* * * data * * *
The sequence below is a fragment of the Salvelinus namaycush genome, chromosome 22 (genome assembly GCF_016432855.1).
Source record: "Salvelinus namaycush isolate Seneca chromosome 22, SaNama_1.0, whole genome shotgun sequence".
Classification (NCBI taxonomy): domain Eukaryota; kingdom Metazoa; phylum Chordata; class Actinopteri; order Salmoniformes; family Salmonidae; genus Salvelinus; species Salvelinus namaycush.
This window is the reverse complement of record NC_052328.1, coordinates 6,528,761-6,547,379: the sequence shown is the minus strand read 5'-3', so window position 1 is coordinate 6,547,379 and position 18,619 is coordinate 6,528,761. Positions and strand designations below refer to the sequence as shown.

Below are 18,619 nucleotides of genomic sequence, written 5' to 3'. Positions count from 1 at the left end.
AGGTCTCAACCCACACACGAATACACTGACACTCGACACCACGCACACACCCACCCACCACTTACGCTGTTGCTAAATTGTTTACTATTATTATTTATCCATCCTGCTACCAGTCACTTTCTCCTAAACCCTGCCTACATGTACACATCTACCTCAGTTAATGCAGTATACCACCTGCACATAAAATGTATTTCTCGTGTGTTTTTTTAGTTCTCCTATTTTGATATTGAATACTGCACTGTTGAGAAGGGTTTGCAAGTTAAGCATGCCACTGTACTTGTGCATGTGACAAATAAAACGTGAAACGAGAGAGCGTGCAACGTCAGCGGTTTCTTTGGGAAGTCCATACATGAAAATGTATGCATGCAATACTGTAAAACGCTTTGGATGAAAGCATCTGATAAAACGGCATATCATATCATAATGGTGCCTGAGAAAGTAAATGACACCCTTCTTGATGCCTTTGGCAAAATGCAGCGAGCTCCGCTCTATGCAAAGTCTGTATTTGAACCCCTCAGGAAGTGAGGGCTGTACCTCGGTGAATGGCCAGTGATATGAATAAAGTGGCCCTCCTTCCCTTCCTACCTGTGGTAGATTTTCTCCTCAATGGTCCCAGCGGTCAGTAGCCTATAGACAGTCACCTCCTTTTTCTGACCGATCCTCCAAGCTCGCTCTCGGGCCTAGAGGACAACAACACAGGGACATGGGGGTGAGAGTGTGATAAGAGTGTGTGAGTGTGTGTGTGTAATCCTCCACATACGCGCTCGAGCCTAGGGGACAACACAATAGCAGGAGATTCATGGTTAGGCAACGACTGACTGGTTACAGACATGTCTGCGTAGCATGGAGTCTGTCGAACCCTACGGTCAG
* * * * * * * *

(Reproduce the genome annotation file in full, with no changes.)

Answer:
The sequence below is a fragment of the Salvelinus namaycush genome, chromosome 22 (genome assembly GCF_016432855.1).
Source record: "Salvelinus namaycush isolate Seneca chromosome 22, SaNama_1.0, whole genome shotgun sequence".
Classification (NCBI taxonomy): domain Eukaryota; kingdom Metazoa; phylum Chordata; class Actinopteri; order Salmoniformes; family Salmonidae; genus Salvelinus; species Salvelinus namaycush.
This window is the reverse complement of record NC_052328.1, coordinates 6,528,761-6,547,379: the sequence shown is the minus strand read 5'-3', so window position 1 is coordinate 6,547,379 and position 18,619 is coordinate 6,528,761. Positions and strand designations below refer to the sequence as shown.

Below are 18,619 nucleotides of genomic sequence, written 5' to 3'. Positions count from 1 at the left end.
AGGTCTCAACCCACACACGAATACACTGACACTCGACACCACGCACACACCCACCCACCACTTACGCTGTTGCTAAATTGTTTACTATTATTATTTATCCATCCTGCTACCAGTCACTTTCTCCTAAACCCTGCCTACATGTACACATCTACCTCAGTTAATGCAGTATACCACCTGCACATAAAATGTATTTCTCGTGTGTTTTTTTAGTTCTCCTATTTTGATATTGAATACTGCACTGTTGAGAAGGGTTTGCAAGTTAAGCATGCCACTGTACTTGTGCATGTGACAAATAAAACGTGAAACGAGAGAGCGTGCAACGTCAGCGGTTTCTTTGGGAAGTCCATACATGAAAATGTATGCATGCAATACTGTAAAACGCTTTGGATGAAAGCATCTGATAAAACGGCATATCATATCATAATGGTGCCTGAGAAAGTAAATGACACCCTTCTTGATGCCTTTGGCAAAATGCAGCGAGCTCCGCTCTATGCAAAGTCTGTATTTGAACCCCTCAGGAAGTGAGGGCTGTACCTCGGTGAATGGCCAGTGATATGAATAAAGTGGCCCTCCTTCCCTTCCTACCTGTGGTAGATTTTCTCCTCAATGGTCCCAGCGGTCAGTAGCCTATAGACAGTCACCTCCTTTTTCTGACCGATCCTCCAAGCTCGCTCTCGGGCCTAGAGGACAACAACACAGGGACATGGGGGTGAGAGTGTGATAAGAGTGTGTGAGTGTGTGTGTGTAATCCTCCACATACGCGCTCGAGCCTAGGGGACAACACAATAGCAGGAGATTCATGGTTAGGCAACGACTGACTGGTTACAGACATGTCTGCGTAGCATGGAGTCTGTCGAACCCTACGGTCAG